Boseman’s last on-screen role was in Spike Lee’s film “Da 5 Bloods.”
Jay-Z Taps Jesse Collins as First Black Super Bowl Halftime Show Executive Producer
*Emmy-nominated live event producer Jesse Collins has become the first Black executive producer of the Super Bowl halftime show.
The NFL, Jay-Z’s RocNation and Pepsi said Tuesday that Collins will join longtime director Hamish Hamilton for the Pepsi Super Bowl LV Halftime Show on Feb. 7 in Tampa Florida, according to The Hollywood Reporter.
“Jesse Collins is innovative, creative and one of the only executive producers that speak fluent ‘artist vision.’ He‘s a true artist,” said RocNation’s Nation chief operating officer Jay-Z. “Jesse’s insight and understanding create both extraordinary shows and true cultural moments. After working with Jesse for so many years, I look forward to all there is to come.”
“It is an honor to be part of such an iconic show at such an important time in our history,” Collins said in a statement, per Variety. “I am grateful to JAY-Z, Desiree Perez, and the entire Roc Nation family and the NFL for granting me this opportunity.”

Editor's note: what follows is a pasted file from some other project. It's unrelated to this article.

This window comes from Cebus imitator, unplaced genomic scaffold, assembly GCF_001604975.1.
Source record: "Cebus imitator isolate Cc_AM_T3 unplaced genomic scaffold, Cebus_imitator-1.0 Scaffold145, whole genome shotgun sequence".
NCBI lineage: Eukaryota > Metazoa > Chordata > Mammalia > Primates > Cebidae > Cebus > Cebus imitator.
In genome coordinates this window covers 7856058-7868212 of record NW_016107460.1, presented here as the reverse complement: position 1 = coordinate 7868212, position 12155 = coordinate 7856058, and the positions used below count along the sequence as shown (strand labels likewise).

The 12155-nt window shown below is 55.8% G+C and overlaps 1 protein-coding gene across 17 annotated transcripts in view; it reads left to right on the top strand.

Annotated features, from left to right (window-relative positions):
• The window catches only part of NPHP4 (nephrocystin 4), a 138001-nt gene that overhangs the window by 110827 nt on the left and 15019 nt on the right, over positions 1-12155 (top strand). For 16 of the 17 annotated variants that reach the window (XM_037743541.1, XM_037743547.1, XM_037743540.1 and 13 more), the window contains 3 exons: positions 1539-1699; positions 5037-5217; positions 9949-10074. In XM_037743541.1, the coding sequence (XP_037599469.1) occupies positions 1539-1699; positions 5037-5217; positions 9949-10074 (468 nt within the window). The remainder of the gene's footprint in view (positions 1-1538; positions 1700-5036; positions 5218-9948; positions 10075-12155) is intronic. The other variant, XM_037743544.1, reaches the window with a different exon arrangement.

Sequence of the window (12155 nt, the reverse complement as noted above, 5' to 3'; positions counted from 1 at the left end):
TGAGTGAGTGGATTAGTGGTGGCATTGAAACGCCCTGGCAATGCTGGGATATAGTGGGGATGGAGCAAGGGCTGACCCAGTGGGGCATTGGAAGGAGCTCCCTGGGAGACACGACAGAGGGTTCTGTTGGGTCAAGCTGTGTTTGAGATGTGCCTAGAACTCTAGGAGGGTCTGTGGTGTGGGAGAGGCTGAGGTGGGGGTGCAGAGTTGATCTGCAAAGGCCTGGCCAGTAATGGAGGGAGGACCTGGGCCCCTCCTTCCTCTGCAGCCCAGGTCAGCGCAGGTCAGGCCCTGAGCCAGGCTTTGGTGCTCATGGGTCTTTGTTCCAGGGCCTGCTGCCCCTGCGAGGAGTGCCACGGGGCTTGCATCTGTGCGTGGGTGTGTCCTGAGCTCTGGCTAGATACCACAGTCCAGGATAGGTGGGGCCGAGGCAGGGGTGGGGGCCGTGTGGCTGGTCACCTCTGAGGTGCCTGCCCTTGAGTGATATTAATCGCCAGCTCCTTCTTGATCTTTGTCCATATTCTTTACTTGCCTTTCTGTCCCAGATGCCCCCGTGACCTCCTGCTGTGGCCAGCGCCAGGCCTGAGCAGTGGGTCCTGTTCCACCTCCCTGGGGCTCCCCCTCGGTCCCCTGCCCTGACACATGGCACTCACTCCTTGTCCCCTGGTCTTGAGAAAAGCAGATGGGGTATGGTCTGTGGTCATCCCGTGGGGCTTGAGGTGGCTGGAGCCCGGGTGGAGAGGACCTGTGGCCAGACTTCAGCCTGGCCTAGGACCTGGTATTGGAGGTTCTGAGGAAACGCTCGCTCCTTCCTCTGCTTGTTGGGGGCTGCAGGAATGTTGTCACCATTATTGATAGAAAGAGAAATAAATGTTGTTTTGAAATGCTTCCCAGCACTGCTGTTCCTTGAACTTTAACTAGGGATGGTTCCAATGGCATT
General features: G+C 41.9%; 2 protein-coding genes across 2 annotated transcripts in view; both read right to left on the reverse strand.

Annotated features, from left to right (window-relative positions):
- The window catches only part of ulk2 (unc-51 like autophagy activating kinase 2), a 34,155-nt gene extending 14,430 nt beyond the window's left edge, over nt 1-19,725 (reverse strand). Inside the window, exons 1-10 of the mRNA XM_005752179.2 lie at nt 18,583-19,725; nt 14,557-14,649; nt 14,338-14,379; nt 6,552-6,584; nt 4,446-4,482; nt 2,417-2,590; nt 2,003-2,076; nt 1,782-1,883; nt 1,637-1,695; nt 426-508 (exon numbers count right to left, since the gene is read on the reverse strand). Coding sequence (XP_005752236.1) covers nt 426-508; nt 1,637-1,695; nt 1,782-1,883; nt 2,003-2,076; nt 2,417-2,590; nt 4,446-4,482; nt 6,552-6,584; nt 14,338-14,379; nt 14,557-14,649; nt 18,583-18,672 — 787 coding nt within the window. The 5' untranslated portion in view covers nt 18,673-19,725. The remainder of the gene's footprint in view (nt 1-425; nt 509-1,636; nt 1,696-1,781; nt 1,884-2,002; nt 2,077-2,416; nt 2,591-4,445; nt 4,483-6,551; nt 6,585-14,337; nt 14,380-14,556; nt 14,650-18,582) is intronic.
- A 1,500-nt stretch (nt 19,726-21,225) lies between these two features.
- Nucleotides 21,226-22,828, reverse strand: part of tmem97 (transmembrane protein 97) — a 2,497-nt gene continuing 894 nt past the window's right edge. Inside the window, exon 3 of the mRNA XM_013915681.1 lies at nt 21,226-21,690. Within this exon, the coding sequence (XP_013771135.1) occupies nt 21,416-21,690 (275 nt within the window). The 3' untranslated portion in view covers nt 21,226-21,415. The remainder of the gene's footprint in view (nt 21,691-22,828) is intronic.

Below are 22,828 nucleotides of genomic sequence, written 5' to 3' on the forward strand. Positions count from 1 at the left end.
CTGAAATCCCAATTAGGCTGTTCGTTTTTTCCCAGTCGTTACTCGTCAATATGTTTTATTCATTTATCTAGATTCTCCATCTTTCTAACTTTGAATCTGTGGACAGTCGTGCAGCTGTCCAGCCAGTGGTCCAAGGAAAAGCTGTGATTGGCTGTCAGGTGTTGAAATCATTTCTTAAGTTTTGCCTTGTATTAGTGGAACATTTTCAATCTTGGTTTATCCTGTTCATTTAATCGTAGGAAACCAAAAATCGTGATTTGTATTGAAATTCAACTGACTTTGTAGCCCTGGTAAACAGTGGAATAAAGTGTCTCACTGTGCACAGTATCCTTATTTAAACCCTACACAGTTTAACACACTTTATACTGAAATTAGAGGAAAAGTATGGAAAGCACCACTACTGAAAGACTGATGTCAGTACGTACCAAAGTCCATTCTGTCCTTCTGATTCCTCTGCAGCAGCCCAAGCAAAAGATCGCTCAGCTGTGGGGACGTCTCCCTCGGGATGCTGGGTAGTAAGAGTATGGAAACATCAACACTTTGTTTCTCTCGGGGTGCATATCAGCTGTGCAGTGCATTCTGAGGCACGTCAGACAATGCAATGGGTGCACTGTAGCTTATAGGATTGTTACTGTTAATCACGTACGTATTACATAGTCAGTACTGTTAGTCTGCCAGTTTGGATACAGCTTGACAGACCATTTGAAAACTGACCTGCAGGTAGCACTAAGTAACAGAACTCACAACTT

— Roc Nation (@RocNation) September 29, 2020
In his own statement, Jay-Z praised Collins for being “one of the only executive producers that speak fluent ‘artist vision,’” noting that his “insight and understanding create both extraordinary shows and true cultural moments.”
Last August, Roc Nation, Jay-Z’s entertainment and sports company, signed a deal with the NFL to consult on the halftime show as their “live music entertainment strategist.”
This past February, Roc Nation caught major heat over its first Super Bowl halftime show in Miami featuring Jennifer Lopez and Shakira.
Uncle Luke called on JAY-Z to “fix” the Super Bowl halftime line-up to include performers from Miami.